07 September 2009 17:46 [Source: ICIS news]
By Nigel Davis
Polyolefins producers globally face a period of over-supply and nothing sparkling in the way of polymer demand.
Consumption dropped markedly with the credit crunch and the recession. Recovering 2007 levels of demand will take time.
Consultants’ forecasts make miserable reading and suggest a period of plant closures and producer losses.
It calculates that global PP consumption dropped 3.1% last year (or 1.4m tonnes) from 45.5m tonnes in 2007 and will only grow by 1% in 2009.
Under that scenario consumption reaches 2007 usage levels some time in 2010.
Not so long ago polypropylene was the plastics star.
The projected low rate of consumption growth couldn’t come at a worse time. Demand growth will average 3.7% a year for the next five years, Townsend says.
But over this period an additional 10m tonnes of PP production capacity is expected on stream. It projects demand growth from 44.1m tonnes in 2008 to 52.8m tonnes in 2013.
Global average capacity utilisations will fall below 80% from 2012 it suggests – more than 17m tonnes of new capacity additions are planned between 2009 and 2013.
Rates at that level, historically, have been associated with operating losses for high cost producers. They have prompted plant closures and project delays.
It is that balance between supply and potentially only achingly slow global demand growth that will characterise business in the polymer over the coming quarters.
Under these circumstances regional differences will become more acute. High costs facilities in lower growth regions will suffer the most.
Currently markets in Europe and the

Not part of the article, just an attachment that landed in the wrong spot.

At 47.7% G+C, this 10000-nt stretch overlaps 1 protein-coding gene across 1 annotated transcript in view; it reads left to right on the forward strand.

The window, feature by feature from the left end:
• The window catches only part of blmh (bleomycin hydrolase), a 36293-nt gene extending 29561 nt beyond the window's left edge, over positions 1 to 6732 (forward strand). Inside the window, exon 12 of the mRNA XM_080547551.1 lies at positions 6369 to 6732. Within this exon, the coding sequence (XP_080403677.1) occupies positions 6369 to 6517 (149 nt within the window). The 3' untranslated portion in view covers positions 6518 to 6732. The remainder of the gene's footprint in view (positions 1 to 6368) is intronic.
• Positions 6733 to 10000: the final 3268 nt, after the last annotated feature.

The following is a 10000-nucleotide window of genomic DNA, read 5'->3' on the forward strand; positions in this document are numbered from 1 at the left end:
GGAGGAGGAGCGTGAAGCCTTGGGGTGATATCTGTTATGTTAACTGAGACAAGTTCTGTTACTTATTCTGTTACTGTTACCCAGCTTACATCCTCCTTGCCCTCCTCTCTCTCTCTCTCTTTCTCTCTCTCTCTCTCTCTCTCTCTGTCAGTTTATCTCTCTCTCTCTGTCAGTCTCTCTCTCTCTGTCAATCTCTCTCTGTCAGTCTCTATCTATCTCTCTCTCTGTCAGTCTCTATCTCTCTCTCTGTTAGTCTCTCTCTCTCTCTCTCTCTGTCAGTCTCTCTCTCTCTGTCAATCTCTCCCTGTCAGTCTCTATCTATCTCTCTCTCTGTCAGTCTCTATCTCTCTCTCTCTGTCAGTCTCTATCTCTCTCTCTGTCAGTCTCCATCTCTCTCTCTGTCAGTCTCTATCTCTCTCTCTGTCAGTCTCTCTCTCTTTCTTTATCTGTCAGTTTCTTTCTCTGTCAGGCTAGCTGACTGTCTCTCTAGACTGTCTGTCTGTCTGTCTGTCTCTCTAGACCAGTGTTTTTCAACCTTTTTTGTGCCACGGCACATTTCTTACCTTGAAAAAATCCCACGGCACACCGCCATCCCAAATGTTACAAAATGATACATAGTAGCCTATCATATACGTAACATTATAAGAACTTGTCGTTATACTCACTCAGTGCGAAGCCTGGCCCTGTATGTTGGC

And the driving force behind demand from
The fundamentals, however, point the way.
The 400,000 tonne/year Yansab PP unit started up at the end of August with the project’s cracker running at about one-third capacity. PP exports are expected to begin around the end of this month.
Linear low density (LLD) and high density (HD) polyethylene (PE) are likely to be exported from the Yanbu-based facilities from between the end of September and the end of October.
Under current market conditions both established producers and the operators of new facilities might be expected to edge ahead cautiously. No one wants to see prices collapse. Markets are weak and, if current studies are correct, likely to remain so for some time.
Four of the big new PP capacity additions have been due on stream this year. So players in this market are likely to have an early picture of the ultimate impact of the combination of increased volumes and weak demand.
The massive capacity additions are being made at a particularly difficult time and will help change the face of the industry. Uncompetitive capacity, particularly in the big, established producing regions of the
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